FP> this:

    FP>    Exemple Type For extractor

    |    'TEXT'          1-quoted     not marked
    |    "TEXT"          2-quoted     not marked
    |    '''TEXT'''      3-quoted     not marked
    |    ''"TEXT"        4-quoted     marked
    |    ""'TEXT'        5-quoted     marked
    |    """TEXT"""      6-quoted     not marked
    |    ""'''TEXT'''    7-quoted     marked
    |    ''"""TEXT"""    8-quoted     marked

This has been brought up before, and I know that some people really
like this approach.  I don't though, because 1) it is too magical; 2)
the rules are arbitrary and hard to remember; 3) explicit is better
than implicit.

When a newbie looks at a bit of Python code that looks like

    _('Traditional Chinese')

and wonders what this does, he should immediately look for the
definition of the _() function.  Using his well-honed Python skills
he'll look for some def or import that brings this function name into
scope, and this should naturally lead to purpose of the idiom.
E.g. they'll see "from gettext import gettext as _" or some such.

Seeing something like an unadorned ""'Traditional Chinese' really
gives no clue as to the purpose of this strange markup, so it would
have to either be something the reader of the code Just Got, or it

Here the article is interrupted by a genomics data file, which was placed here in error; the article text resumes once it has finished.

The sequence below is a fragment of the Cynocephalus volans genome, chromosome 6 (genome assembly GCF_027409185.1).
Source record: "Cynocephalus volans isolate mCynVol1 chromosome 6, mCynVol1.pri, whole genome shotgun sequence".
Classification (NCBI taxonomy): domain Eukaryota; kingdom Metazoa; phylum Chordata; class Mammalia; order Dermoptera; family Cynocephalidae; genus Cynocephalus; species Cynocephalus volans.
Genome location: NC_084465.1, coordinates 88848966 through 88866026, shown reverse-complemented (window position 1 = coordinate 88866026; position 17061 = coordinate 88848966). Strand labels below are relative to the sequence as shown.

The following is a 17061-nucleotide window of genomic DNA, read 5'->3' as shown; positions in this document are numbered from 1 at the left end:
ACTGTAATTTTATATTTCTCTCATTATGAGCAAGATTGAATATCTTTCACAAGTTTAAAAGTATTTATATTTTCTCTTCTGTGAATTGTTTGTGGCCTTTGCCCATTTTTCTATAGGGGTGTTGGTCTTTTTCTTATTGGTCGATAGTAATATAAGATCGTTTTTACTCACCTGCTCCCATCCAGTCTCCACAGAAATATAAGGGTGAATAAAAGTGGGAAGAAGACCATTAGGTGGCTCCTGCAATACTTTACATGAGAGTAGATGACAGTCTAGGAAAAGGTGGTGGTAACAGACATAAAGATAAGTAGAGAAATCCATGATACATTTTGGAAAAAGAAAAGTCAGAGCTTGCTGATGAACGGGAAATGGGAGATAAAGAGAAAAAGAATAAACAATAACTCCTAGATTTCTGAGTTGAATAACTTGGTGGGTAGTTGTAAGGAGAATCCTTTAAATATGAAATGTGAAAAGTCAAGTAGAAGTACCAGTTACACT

would have to be described in a comment, and that's simply
unfeasible.  I also claim that the rules are fairly arbitrary and will
be hard to explain and remember.  It's not something that's learned
once and then ingrained.

    FP> In fact, I think that even within a single module, some
    FP> docstrings should be considered translatable, while some other
    FP> docstrings should not be.

    FP> Considering the choice has to be per whole module at a time,
    FP> is too gross.  This goes almost without saying.

I personally don't feel like it's that big a problem.  So far, in my
experience the only docstrings that really need to be extracted are
module docstrings in command line scripts.  I've found it not to be
that big a deal to also extract class or function docstrings in those
files, since it doesn't add that much of a burden to the translator.
But my personal preference has been to limit the docstrings in such
files to just the module docstring, and use comments instead of
docstrings for functions or classes.  Or, you can sometimes do
something ugly like use explicit

    __doc__ =3D _('Here is a module docstring')

Not pretty, but also not common I think, so it doesn't concern me
much.  I could conceive of a convention where a leading comment before
a docstring could inhibit extraction of the following docstring, such

    class Foo:
        # notranslate
=09'''Here is a docstring that should not be extracted or translated.''=

One of two approaches could happen: either pygettext.py could ignore
the following docstring and not stick it in the PO file (but I forget
if tokenize gets to see comments or not), or pygettext.py could add a
#. notranslate comment to the entry telling translators to skip this
    FP> Let me present the set of suggestions, in this message, as
    FP> having a minimal impact on Python, yet being pretty flexible
    FP> in what it would allow us to do.

I appreciate the suggestions Francois!  I think what we've got gives
us the best approach for Python programs.